In response to Conservatives and the far right running a hysterical campaign demonising refugees and migrants, Starmer has made it very clear where his government will stand. “Read my lips—I will bring immigration numbers down”, he told the Sun. “I will control our borders and make sure British businesses are helped to hire Brits first.”

Israel’s war on Gaza only intensified Starmer’s campaign to shift Labour ever further to the right. Speaking to Jewish News shortly after winning the leadership, he said: “I support Zionism without qualification”. On this, he hasn’t disappointed. As Israel launched its horrific assault on Gaza, Starmer told radio host Nick Ferrari that “Israel has the right” to deny electricity to Palestinian civilians. Since then, he has driven out Labour members for supporting Palestine, sacked frontbench MPs for supporting a ceasefire motion and suspended Labour MP Kate Osamor for calling Gaza a genocide.

No wonder that pro-Palestine candidates were able to bring down some Labour MPs.

Starmer’s Labour comes to power, then, in a fraught context. On the one hand, there is already a substantial minority of left-wingers angry with Labour over its centrist pro-corporate politics and support for Israel. This is bolstered by the fact that the UK has had the biggest rallies in solidarity with Palestine anywhere in the world. On the other hand, the rise of Reform UK shows that a sizeable radicalised right-wing section of society will try to push politics further to the right.

“What is interesting is there is no enthusiasm for Labour, there is no enthusiasm for Starmer. Half the vote is simply an anti-Conservative vote. This Labour government will be in trouble very, very quickly. And we will now be targeting Labour votes”, Nigel Farage stated ominously after being elected for the first time as a UK MP.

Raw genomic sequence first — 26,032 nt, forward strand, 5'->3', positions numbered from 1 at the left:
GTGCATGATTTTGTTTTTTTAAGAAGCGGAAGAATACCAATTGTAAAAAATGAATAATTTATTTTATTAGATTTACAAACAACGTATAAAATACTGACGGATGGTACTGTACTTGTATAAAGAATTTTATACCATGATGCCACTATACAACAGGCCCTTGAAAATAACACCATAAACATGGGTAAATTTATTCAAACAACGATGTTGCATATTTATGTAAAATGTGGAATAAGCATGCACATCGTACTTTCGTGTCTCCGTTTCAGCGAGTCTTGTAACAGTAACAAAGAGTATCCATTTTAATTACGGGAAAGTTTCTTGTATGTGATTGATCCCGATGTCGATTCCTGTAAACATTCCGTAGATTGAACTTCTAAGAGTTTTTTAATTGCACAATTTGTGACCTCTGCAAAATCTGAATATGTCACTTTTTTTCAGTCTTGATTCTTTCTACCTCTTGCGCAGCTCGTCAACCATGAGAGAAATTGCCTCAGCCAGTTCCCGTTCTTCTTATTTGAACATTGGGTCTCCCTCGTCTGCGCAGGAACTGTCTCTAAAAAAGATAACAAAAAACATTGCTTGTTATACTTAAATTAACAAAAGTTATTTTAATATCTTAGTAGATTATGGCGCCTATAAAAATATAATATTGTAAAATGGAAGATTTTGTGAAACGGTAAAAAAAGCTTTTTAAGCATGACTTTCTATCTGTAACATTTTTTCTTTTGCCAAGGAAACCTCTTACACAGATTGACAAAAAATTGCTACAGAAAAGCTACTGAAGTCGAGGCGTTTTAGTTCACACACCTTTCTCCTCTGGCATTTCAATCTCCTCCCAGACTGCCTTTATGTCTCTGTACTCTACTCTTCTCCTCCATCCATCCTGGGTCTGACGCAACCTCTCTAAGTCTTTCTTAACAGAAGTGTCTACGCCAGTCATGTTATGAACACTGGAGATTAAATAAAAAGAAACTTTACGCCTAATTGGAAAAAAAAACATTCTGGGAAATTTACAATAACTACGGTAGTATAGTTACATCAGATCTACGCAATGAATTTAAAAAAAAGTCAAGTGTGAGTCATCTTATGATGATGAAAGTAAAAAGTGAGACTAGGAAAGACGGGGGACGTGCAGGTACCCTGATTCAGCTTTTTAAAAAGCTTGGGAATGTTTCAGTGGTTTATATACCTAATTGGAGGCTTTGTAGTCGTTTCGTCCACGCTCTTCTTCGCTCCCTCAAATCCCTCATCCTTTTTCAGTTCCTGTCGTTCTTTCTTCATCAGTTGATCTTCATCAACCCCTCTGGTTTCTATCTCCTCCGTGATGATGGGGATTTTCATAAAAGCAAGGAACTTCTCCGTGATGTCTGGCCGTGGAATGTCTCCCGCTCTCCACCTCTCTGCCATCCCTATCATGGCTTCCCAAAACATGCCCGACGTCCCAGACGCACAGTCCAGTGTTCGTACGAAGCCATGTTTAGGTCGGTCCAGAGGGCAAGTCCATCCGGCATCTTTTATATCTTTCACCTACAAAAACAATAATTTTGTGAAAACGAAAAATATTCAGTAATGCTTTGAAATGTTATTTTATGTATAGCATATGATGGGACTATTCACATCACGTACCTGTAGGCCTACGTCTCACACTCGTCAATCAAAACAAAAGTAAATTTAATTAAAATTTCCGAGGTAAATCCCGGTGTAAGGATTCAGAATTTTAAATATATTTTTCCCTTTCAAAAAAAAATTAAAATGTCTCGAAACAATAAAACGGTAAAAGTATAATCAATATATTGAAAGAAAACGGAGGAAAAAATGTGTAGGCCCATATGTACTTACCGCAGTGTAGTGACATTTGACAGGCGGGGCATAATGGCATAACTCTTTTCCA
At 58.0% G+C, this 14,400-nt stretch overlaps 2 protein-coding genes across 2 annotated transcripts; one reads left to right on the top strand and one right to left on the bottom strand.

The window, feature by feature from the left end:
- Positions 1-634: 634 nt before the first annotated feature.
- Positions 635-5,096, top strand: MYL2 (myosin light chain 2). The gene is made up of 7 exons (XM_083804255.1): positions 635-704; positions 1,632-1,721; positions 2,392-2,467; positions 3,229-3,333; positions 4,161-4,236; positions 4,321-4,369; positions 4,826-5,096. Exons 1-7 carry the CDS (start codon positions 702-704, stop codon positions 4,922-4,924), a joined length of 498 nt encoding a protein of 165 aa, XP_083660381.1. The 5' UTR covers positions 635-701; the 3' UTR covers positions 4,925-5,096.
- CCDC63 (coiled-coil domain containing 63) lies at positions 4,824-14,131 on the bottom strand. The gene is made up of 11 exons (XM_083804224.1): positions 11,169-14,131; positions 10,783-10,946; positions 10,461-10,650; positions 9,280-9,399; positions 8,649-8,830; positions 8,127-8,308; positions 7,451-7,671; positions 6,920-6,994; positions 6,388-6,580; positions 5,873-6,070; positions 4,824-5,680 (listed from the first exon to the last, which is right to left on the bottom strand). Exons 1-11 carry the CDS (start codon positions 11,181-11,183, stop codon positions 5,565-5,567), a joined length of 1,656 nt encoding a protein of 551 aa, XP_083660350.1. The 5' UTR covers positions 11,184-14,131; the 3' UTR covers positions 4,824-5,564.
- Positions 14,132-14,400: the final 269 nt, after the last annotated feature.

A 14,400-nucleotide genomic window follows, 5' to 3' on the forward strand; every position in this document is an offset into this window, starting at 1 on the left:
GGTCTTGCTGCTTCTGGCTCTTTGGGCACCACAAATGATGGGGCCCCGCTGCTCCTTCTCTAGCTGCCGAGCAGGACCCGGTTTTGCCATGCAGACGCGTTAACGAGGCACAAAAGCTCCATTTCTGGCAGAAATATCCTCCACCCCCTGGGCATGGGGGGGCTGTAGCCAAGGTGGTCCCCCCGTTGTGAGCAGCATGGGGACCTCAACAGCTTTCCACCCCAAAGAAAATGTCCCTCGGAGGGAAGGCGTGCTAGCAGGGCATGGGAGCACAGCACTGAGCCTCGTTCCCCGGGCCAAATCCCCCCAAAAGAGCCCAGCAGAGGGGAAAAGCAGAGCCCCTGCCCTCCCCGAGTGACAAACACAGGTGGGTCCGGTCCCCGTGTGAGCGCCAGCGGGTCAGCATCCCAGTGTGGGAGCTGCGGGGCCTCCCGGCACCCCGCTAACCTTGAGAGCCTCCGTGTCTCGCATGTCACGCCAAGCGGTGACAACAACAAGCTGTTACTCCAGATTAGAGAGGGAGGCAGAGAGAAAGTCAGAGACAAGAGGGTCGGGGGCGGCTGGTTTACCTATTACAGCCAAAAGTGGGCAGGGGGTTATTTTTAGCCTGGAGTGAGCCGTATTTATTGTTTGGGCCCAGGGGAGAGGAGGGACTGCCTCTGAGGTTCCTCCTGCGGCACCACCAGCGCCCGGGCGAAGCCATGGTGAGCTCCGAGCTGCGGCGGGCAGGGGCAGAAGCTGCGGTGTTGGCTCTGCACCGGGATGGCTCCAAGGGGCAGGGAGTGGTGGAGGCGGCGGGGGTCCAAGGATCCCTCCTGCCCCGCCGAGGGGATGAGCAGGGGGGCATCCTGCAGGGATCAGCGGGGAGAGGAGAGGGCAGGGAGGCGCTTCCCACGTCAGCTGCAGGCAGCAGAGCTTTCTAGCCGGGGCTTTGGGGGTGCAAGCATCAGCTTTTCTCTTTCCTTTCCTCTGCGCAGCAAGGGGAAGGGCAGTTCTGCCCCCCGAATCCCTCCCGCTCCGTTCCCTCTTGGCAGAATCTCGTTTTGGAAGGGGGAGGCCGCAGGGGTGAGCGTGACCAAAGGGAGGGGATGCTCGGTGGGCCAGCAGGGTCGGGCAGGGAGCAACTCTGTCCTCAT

“Keir Starmer is going to be attacked on all sides; there is not going to be a honeymoon”, Channel 4 News political editor Gary Gibbon argued as the results rolled in. Referring to those seats lost to pro-Palestine independents, Gibbon noted: “It’s almost like mid-term anger but at the very start of a new government”.

Starmer’s huge majority in parliament may give the illusion that he is running an all-powerful government, at least for a period. However, the election results reveal that the social basis for such a government is weak.

The disappointment of the UK general election is that, despite there being a significant space to the left of the Labour Party, no socialist groups were capable of taking advantage of the situation. Several pro-Palestine independents were elected, but none seem more generally connected to the organised far left, which has declined significantly in size and influence.

Rebuilding the socialist left will be vital if workers in the UK are to fight back against Starmer’s pro-corporate Labour government and the threat of an emboldened right wing.